Plus, surprise World champion Nicholas Bett of Kenya has struggled mightily so far this year. The U.S. swept the 400m hurdles at the 2008 Beijing Games and may have a great shot to do so again in Rio.

Brittney Reese and Tianna Bartoletta, Long Jump

The U.S. is home to the reigning Olympic champion (Reese) and World champion (Bartoletta) in the long jump, but Russia has been producing world-class jumpers en masse for several years.

From 2009 to 2015, a different Russian woman ranked in the top six in the world every year. Some Russians showed up multiple times, but there was at least one new one every year.

However, the best Russian woman this year, using results from small, domestic competitions, would not rank in the world top 10. Bartoletta, who won her two World titles 10 years apart, has struggled, too, ranking fifth among Americans.

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Alexa Knierim, Brandon Frazier top pairs’ short at U.S. Figure Skating Championships

Alexa Knierim, Brandon Frazier
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World champions Alexa Knierim and Brandon Frazier lead after the pairs’ short program in what may be their last U.S. Figure Skating Championships.

Knierim and Frazier, who last March became the first U.S. pair to win a world title since 1979, tallied 81.96 points to open the four-day nationals on Thursday.

They lead by 15.1 over Emily Chan and Spencer Howe going into Saturday’s free skate in San Jose, California. The top three teams from last year’s event — which Knierim and Frazier missed due to him contracting COVID-19 — are no longer competing together.

After nationals, a committee selects three U.S. pairs for March’s world championships in Japan.

FIGURE SKATING NATIONALS: Full Scores | Broadcast Schedule

Before the fall Grand Prix Series, the 31-year-old Knierim said this will probably be their last season competing together, though the pair also thought they were done last spring. They don’t expect to make a final decision until after a Stars on Ice tour this spring.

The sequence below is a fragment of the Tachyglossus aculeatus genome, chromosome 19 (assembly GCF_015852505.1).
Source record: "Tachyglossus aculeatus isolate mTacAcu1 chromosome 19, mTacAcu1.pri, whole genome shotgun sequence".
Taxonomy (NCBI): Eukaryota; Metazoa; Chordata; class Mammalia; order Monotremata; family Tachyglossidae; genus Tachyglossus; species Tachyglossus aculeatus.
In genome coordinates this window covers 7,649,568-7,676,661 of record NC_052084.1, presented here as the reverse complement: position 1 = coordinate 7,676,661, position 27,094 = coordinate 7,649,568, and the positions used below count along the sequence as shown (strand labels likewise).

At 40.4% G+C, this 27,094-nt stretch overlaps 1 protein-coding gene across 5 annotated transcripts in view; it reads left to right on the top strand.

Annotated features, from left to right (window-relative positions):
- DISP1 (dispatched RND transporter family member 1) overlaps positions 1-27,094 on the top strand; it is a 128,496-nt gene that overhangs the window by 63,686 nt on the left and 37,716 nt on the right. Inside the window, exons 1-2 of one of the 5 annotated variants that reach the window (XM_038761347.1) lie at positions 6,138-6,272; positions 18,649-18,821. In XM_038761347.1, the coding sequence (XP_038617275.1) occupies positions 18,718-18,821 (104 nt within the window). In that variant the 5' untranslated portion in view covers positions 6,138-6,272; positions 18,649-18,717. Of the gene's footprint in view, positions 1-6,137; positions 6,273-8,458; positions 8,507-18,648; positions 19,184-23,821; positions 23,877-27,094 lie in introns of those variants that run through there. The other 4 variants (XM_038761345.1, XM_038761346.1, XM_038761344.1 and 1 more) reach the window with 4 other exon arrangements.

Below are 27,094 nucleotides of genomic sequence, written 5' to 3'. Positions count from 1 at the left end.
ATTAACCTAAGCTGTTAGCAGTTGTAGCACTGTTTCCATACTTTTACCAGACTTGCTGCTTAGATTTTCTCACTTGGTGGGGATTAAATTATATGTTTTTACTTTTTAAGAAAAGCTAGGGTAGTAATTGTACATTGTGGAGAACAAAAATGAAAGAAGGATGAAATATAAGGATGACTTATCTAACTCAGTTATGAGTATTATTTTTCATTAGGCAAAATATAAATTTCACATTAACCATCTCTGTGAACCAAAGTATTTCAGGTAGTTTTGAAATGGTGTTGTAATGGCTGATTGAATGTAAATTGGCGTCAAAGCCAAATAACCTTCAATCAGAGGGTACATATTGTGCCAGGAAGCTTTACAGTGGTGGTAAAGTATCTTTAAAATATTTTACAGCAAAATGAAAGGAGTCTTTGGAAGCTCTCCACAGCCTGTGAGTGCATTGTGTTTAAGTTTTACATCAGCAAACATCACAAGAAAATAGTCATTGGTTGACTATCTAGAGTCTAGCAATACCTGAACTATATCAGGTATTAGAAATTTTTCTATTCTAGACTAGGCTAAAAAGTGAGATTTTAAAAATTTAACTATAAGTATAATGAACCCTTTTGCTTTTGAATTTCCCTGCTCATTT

“I don’t like to just put it out there and say it is the last or not going to be the last because life just has that way of throwing curveballs, and you just never know,” Frazier said this month. “But I would say that this is the first nationals where I’m going to go in really trying to soak up every second as if it is my last because you just don’t know.”

Knierim is going for a fifth U.S. title, which would tie the record for a pairs’ skater since World War II, joining Kyoka Ina, Tai Babilonia, Randy Gardner, Karol Kennedy and Peter Kennedy. Knierim’s first three titles, and her first Olympics in 2018, were with husband Chris, who retired in 2020.

Knierim is also trying to become the first female pairs’ skater in her 30s to win a national title since 1993. Knierim and ice dancer Madison Chock are trying to become the first female skaters in their 30s to win a U.S. title in any discipline since 1995.

After being unable to defend their 2021 U.S. title last year, Knierim and Frazier reeled off a series of historic results in what had long been the country’s weakest discipline.

They successfully petitioned for an Olympic spot and placed sixth at the Games, best for a U.S. pair since 2002. They considered retirement after their world title, which was won without the top five teams from the Olympics in attendance. They returned in part to compete as world champions and to give back to U.S. skating, helping set up younger pairs for success.

They became the first U.S. pair to win two Grand Prix Series events, then in December became the first U.S. pair to make a Grand Prix Final podium (second place). The world’s top pairs were absent; Russians banned due to the war in Ukraine and Olympic champions Sui Wenjing and Han Cong from China leaving competition ice (for now).

Knierim and Frazier’s real test isn’t nationals. It’s worlds, where they will likely be the underdog to home favorites Riku Miura and Ryuichi Kihara, who edged the Americans by 1.3 points in the closest Grand Prix Final pairs’ competition in 12 years.

Nationals continue with the rhythm dance and women’s short program later Thursday.

NBC Sports’ Sarah Hughes (not the figure skater) contributed to this report.

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2023 U.S. Figure Skating Championships scores, results

2023 U.S. Figure Skating Championships
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Full scores and results from the 2023 U.S. Figure Skating Championships in San Jose …

Pairs Short Program
1. Alexa Knierim/Brandon Frazier — 81.96
2. Emily Chan/Spencer Howe — 66.86
3. Ellie Kam/Danny O’Shea —- 65.75
4. Valentina Plazas/Maximiliano Fernandez — 63.45
5. Sonia Baram/Danil Tioumentsev —- 63.12
6. Katie McBeath/Nathan Bartholomay —- 56.96
7. Nica Digerness/Mark Sadusky — 50.72
8. Maria Mokhova/Ivan Mokhov —- 46.96
9. Grace Hanns / Danny Neudecker — 46.81
10. Linzy Fitzpatrick/Keyton Bearinger — 45.27
11. Nina Ouellette/Rique Newby-Estrella — 43.99

FIGURE SKATING NATIONALS: Broadcast Schedule | New Era for U.S.